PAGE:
NGOs Should Turn to Clean Energy Tech for Disaster Relief
In the wake of two devastating earthquakes in Nepal, aid groups are looking at a larger role for clean technology in disaster preparedness and response.
“Clean energy technologies, especially solar-powered generators, seem like a logical choice during disaster relief efforts, as they do not require fuel supplies to be shipped in,” Greentech Media’s Katherine Tweed reports on The Energy Collective. “Unlike more traditional technologies such as diesel generators, however, they are often not considered by NGOs during the planning process and are not warehoused and ready to go when emergencies happen.”
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After the first quake hit the Nepalese capital of Kathmandu, the engineering director of SunFarmer, Avishek Malla, installed a solar streetlight “to give his neighbourhood some light after two days without power,” Tweed writes. But the solution goes beyond a few streetlights.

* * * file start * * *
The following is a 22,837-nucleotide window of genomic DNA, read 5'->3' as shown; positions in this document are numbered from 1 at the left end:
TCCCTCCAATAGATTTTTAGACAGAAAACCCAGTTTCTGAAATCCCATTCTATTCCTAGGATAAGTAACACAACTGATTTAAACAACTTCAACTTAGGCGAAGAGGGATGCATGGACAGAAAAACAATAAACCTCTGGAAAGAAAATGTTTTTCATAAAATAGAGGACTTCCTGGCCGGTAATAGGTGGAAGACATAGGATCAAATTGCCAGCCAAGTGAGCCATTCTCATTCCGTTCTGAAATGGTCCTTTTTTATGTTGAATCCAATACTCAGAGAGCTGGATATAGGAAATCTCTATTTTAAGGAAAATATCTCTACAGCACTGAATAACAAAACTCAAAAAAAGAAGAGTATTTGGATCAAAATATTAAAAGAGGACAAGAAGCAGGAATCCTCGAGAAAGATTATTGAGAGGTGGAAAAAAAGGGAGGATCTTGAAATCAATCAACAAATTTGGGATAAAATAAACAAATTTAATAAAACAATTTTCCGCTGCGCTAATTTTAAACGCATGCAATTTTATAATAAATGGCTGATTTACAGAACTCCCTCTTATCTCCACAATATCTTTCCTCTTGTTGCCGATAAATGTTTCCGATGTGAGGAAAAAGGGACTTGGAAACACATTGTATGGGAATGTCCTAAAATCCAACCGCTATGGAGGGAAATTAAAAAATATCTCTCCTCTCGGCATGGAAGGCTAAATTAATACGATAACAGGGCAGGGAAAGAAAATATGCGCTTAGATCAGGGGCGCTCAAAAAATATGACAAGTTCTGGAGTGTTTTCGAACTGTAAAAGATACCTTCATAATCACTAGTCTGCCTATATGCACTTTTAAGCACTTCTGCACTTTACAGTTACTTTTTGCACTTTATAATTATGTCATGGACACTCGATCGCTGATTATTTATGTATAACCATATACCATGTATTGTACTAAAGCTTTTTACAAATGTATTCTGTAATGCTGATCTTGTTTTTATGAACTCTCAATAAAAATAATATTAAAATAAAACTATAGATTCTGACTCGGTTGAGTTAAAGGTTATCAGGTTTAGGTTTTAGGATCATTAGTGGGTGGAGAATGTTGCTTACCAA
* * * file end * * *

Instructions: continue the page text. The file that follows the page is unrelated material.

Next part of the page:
With 1.4 million people affected by the quakes, “Malla is trying to collaborate with non-government organizations to help bring solar water purifiers and small solar-powered systems, under 200 watts, to villages in the hills hit hardest by the earthquake.”
In preparation for future disasters, “the cleantech sector needs to work more cohesively with large NGOs and local stakeholders before disasters happen, say professionals in the field. In some cases, that would involve rethinking how the organizations use power during a crisis, what standard equipment and interconnections look like, and how clean energy could scale in a disaster.”